As I dressed for work Friday morning, I heard the name of the woman I would be writing about later that day: Dr. Janet E. Taylor.
Taylor, a psychiatrist in private practice in New York City, was being questioned on the Today show about the apparent marriage discord between Oscar-winning actress Sandra Bullock and her husband, Jesse James.
The nod to Taylor's expertise in her field is the legacy she will be exemplifying when she addresses the evening session of the Lexington Central Kentucky Section of the National Council of Negro Women Inc. Leadership Summit on March 26.
Taylor, the daughter of Vertner L. and Joan Neal Taylor of Lexington, entered the medical field at the urging of her father, a pharmacist and former Kentucky Commissioner of Corrections, and her mother, a longtime educator and civic activist.
She is an example of the summit's theme, "Living Legacies: From Generation To Generation."
From her father, Janet Taylor received a love of medicine. Her father was the son of Vertner Woodson Taylor, who managed to earn enough of a scholarship to complete three years of a four-year pharmaceutical chemist degree at the University of Iowa in the 1920s. The elder Taylor ran out of money and returned to Lexington working a variety of jobs to support his family, including working as a custodian for Immanuel Baptist Church.
"He always said you've got to go to school," Vertner L.Taylor said of his father.
Years later, Vertner L. Taylor fulfilled his father's dream and graduated from the University of Kentucky College of Pharmacy in 1960. He took the pharmacy boards in Chicago where he had landed a job with Walgreens drug stores and later became the associate director of pharmacy at the University of Chicago before moving back to Lexington to help establish the Hunter Foundation for Health Care.
Born in Chicago — as was her brother Vince Taylor, a basketball star at Tates Creek High School and Duke and now assistant coach to Tubby Smith at the University of Minnesota — Janet Taylor first thought she'd be a pharmacist like her father. But he urged her to go farther and become a doctor.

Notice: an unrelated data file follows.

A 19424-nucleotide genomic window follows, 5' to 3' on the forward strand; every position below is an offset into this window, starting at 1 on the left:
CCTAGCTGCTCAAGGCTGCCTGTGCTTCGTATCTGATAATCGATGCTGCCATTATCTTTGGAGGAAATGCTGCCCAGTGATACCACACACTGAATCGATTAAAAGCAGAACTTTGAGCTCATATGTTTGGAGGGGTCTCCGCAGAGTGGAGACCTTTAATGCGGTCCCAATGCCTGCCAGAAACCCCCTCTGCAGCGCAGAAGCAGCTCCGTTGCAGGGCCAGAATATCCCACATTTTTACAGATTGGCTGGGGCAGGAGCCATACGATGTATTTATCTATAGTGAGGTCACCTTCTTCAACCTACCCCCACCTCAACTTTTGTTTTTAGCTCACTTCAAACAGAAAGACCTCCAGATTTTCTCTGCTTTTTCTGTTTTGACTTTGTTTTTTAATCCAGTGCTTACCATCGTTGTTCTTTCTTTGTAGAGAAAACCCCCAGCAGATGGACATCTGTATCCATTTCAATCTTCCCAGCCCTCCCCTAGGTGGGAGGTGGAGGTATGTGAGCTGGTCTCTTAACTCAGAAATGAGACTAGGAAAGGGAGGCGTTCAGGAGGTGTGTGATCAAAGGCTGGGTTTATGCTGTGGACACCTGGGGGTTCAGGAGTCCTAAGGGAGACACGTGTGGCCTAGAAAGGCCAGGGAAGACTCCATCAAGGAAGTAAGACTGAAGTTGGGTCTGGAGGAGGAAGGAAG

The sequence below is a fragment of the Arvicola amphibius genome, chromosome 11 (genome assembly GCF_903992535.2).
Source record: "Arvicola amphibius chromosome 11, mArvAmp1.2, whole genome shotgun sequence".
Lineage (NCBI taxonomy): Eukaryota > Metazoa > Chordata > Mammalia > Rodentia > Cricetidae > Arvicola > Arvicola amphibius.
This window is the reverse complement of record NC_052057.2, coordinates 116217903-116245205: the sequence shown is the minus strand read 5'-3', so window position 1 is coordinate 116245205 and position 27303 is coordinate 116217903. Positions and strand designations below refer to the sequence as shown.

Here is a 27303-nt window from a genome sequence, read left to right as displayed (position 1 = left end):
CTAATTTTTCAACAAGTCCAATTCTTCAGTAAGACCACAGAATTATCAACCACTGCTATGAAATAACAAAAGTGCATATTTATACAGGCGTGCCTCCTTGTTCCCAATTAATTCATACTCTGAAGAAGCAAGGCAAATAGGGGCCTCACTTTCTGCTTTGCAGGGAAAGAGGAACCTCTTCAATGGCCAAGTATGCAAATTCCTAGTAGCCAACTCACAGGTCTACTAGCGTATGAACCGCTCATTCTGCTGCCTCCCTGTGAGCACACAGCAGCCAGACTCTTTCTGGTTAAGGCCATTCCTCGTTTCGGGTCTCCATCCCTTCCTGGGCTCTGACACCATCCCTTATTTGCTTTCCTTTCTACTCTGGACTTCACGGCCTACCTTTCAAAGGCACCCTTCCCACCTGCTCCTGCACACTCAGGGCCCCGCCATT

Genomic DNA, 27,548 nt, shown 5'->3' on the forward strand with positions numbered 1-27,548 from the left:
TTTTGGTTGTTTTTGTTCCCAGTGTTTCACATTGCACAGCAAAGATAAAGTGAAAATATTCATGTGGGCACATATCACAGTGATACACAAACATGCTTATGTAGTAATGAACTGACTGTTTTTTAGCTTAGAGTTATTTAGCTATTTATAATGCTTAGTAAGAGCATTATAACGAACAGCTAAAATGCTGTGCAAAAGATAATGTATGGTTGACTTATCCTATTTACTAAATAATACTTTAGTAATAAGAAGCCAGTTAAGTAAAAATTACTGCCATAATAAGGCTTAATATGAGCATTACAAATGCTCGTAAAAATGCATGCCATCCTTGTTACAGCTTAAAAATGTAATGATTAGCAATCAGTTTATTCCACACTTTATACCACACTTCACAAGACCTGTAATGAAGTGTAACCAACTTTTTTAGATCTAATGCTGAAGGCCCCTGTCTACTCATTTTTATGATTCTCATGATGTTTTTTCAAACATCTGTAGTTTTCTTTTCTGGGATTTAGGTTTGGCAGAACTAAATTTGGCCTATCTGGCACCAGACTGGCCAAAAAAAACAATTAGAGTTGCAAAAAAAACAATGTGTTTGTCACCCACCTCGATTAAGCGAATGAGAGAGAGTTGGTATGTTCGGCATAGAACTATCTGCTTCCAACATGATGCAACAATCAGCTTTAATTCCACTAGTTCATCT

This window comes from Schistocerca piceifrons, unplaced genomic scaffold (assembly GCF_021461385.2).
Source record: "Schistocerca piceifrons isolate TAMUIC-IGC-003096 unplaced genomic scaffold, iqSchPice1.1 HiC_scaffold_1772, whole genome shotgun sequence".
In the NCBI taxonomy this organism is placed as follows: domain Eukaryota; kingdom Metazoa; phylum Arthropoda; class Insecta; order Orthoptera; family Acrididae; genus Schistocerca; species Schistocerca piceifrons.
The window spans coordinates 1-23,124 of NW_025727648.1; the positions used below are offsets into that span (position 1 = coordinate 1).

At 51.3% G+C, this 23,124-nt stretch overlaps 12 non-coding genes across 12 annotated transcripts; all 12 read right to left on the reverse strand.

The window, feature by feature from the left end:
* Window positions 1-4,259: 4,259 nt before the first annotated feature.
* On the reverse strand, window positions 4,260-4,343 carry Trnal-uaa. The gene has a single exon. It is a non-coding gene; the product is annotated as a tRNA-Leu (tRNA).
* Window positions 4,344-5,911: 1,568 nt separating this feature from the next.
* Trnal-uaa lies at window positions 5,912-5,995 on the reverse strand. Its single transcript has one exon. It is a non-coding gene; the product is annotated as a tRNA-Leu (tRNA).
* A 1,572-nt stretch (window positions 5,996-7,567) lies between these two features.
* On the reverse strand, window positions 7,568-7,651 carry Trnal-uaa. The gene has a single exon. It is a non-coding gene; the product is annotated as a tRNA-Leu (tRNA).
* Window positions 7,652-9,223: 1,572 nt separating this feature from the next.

From her mother, Janet's legacy was civic activism and the will to do your best.
Janet Taylor's grandmother, Jennie Neal of Lexington, achieved several "firsts" and was very active in the War Bond drives for blacks and whites locally during World War II.
From that legacy, Joan Taylor, who is widely known as a people person, became not only an educator locally, but also held positions in several gubernatorial administrations and was active in civic issues.
And now, her daughter is frequently seen on TV and is a featured speaker at numerous conferences on minority health issues, stress management and balancing work and life agendas.
Janet Taylor said she is following the living legacies of her parents and of the deferred dreams of her grandfather.
"Even though I didn't fully understand being in graduate school as a black male in those days," she said, "I learned about the willingness to take risks and to handle disappointment with grace."
"My caring about people, I get that from my mother," Janet Taylor said. "I never heard her say a negative word about someone, or dismiss them or put them down because of their occupation or lack of education."
So, what legacy is she hoping to give her four daughters?
"Education is key," Janet Taylor said. "I would also like them to be more compassionate for others, being able to find the good in people. Not to where they get taken in or used, but to be able to see how every person has worth."
This is her second appearance at the summit, which is an effort by the local section of the National Council of Negro Women to inform women about health, education, and economic empowerment programs and services.
Nationally, the council was established in 1935 by educator Mary McLeod Bethune to help black women make better lives for themselves and their families. The Lexington and Central Kentucky group was chartered in 2003.
Janet Taylor will speak at a banquet being held from 6:30-8:30 p.m. Friday at the Crowne Plaza Hotel Lexington — The Campbell House, 1375 Harrodsburg Road.
"My talk is about the legacy of health for black women," Janet Taylor said. "The message is how things haven't changed and, in some cases, have gotten worse."
We can't have it all, she said, and we need to ask for help when life becomes overwhelming or we need a break.
From 8 a.m. to 1 p.m., Saturday, several workshops will be held dispelling similar myths and misconceptions while presenting techniques for creating positive legacies.
Tickets are $50 and include the banquet Friday, a continental breakfast Saturday, the workshops and a souvenir bag. Tickets for the banquet only are $40. For tickets or more information call Mary Murray at (859) 983-1432. Or visit www.lexncnw.ning.com.